Replacing the aging Suunto 5, the 5 Peak is inspired by the top models in the Finnish manufacturer's range, while keeping its price affordable. Lighter and less imposing, it is intended for outdoor sports enthusiasts.
Launched in early 2019, the Suunto 5 had positioned itself as the most affordable of Suunto's GPS sports watches. In 2022, the manufacturer is replacing it with a lighter 5 Peak with a more modern design, inspired in particular by its 9 Peak released the previous spring.
The Suunto 5 Peak retains most of the features of its predecessor and is still intended primarily for athletes engaged in outdoor activities (running, walking, trail, cycling ...). It retains a relatively attractive price of $ 299 and is distinguished by a manufacture in Finland.
Suunto offers its 5 Peak in different colors. The case can be dark gray or light gray, the bezel silvered or a darker gray, while the bracelets range from light gray to dark gray through yellow ocher (a color reserved for specialty stores) and multicolor incorporating scraps of other bracelets from Suunto production. It is in this last version that we received the watch.
Ergonomics and design
While the Suunto 5 was rather imposing at 46 mm in diameter and 14.6 mm thick, and even more so with a case that extended over the wrist to integrate the GPS chip, the Suunto 5 Peak has much more reasonable measurements. Its diameter is reduced to 43 mm, which makes it easier to wear on small wrists, while its thickness is reduced to 12.9 mm.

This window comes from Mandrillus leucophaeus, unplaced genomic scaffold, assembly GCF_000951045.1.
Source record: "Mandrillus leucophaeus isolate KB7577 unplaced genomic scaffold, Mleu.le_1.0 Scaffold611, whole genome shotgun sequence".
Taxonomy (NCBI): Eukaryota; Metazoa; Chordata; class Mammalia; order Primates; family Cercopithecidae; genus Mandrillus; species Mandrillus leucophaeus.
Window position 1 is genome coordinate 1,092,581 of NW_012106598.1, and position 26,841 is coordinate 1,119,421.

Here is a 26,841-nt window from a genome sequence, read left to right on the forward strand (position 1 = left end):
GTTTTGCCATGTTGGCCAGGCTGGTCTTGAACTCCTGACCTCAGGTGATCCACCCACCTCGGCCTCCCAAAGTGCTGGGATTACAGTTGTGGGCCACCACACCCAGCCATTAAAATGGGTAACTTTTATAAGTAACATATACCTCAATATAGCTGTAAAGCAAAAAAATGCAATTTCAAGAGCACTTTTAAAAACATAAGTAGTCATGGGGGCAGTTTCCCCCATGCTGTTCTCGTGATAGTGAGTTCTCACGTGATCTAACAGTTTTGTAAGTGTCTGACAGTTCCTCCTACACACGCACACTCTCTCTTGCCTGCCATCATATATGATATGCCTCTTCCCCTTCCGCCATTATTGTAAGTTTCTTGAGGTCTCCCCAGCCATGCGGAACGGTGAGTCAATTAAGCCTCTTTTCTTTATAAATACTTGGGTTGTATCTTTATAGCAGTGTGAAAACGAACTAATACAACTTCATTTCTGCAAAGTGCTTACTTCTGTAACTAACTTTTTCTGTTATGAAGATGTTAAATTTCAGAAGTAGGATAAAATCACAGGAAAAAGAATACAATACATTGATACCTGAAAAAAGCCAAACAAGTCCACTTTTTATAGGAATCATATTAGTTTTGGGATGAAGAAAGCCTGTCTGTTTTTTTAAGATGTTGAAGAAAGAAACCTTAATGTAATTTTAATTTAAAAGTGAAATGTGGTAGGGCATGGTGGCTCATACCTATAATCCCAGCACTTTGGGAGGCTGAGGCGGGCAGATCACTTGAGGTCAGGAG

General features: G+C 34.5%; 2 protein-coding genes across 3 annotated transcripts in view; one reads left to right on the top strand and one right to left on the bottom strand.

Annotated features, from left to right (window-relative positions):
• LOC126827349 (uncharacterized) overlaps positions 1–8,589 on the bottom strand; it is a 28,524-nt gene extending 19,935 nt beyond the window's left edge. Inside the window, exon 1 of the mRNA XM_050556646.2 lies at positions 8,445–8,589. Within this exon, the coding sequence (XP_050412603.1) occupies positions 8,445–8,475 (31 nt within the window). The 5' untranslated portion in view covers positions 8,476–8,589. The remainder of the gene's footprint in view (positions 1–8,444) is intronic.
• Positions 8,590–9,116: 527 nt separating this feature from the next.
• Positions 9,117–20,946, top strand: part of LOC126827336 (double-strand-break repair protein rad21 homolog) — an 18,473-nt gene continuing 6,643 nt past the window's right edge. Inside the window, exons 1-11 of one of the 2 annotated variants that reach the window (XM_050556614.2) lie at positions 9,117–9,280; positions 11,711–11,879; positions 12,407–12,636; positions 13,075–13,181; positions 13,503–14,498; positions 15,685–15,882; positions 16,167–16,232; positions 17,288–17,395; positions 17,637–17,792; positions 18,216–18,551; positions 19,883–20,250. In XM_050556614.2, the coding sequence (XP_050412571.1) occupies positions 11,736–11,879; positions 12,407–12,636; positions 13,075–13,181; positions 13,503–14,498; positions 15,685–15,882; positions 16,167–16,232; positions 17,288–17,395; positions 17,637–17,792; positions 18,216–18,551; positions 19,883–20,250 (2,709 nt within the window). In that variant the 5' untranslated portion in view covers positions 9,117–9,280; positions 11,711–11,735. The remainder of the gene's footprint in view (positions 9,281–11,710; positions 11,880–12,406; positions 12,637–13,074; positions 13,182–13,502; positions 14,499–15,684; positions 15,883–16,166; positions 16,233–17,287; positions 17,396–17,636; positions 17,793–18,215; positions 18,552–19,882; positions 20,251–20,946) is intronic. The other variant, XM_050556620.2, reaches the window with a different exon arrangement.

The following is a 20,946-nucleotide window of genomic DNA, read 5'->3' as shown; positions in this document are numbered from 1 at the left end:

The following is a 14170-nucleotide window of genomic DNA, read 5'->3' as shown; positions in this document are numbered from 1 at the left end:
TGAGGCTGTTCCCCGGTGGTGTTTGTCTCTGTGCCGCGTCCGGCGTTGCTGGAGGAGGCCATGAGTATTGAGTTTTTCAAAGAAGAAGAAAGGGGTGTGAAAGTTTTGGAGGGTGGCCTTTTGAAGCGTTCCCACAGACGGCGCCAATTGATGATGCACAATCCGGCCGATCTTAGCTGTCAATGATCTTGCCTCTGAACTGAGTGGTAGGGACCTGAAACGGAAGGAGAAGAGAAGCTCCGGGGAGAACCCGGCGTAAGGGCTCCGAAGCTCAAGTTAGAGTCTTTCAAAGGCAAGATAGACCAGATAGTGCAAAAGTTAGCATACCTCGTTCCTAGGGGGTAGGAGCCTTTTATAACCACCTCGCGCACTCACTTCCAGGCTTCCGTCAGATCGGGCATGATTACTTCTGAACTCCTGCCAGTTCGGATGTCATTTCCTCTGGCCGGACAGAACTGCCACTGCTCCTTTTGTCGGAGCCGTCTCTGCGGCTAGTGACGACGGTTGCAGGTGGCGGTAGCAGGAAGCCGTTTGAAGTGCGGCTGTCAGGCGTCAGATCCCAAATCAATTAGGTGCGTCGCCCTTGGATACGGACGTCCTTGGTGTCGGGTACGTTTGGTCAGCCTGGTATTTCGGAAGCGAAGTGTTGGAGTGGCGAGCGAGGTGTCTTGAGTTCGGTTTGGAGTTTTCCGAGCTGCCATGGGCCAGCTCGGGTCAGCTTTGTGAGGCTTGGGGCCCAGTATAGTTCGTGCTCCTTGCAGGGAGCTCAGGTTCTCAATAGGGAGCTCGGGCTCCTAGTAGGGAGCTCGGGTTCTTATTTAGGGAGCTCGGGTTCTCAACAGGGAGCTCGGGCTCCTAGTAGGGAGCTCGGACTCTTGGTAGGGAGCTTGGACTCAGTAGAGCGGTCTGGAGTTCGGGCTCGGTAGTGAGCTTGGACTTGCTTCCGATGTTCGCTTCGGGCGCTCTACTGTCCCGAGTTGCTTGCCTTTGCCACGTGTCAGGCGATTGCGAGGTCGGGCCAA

It is considerably lighter and weighs less than 40 g, whereas the Suunto 5 weighed in at 66 g. It is quickly forgotten once its silicone strap is attached to the wrist via a steel buckle, and held in place by a clip at the end.
However, we should point out a little discomfort when the watch is well tightened because of the central island of sensors located on the bottom. Rectangular, it exceeds a good millimeter and tends to leave a mark on the wrist.
The quality of manufacture is neat, the steel bezel stuck on the polymer case bringing the elegance which could miss the Suunto 5. On the other hand, it is regrettable that the transflective LCD screen is still so small (about 2.7 cm, or 1.06 inches). The black border around it is still imposing. If the definition of 218 x 218 px remains correct for such a size of screen, the contrast seems, him, rather weak.
Nevertheless, we appreciate that the screen remains permanently lit, the backlighting is only activated when the watch is turned towards our face or when a button is pressed. Unfortunately, this backlight is a bit weak and its intensity cannot be varied due to the lack of a luminosity sensor. It is not adjustable either, which can be annoying in certain conditions, especially at night. It should be noted that a bug in our test model caused the activation of the backlight in the middle of the night, despite the activation of the Do Not Disturb mode supposed to prevent this phenomenon.
Let's admit a little disappointment about the waterproofing. The Suunto 5 Peak is indeed IPX8 certified, but it only resists to a depth of 30 m (3 ATM), compared to 50 m for the previous model. Suunto assured us that its watch was also capable of withstanding swimming sessions, but it is unfortunate that the certification did not follow, a 3 ATM watch is (in principle) not really recommended for swimming. Water sports that can subject this model to higher pressures are therefore strongly discouraged.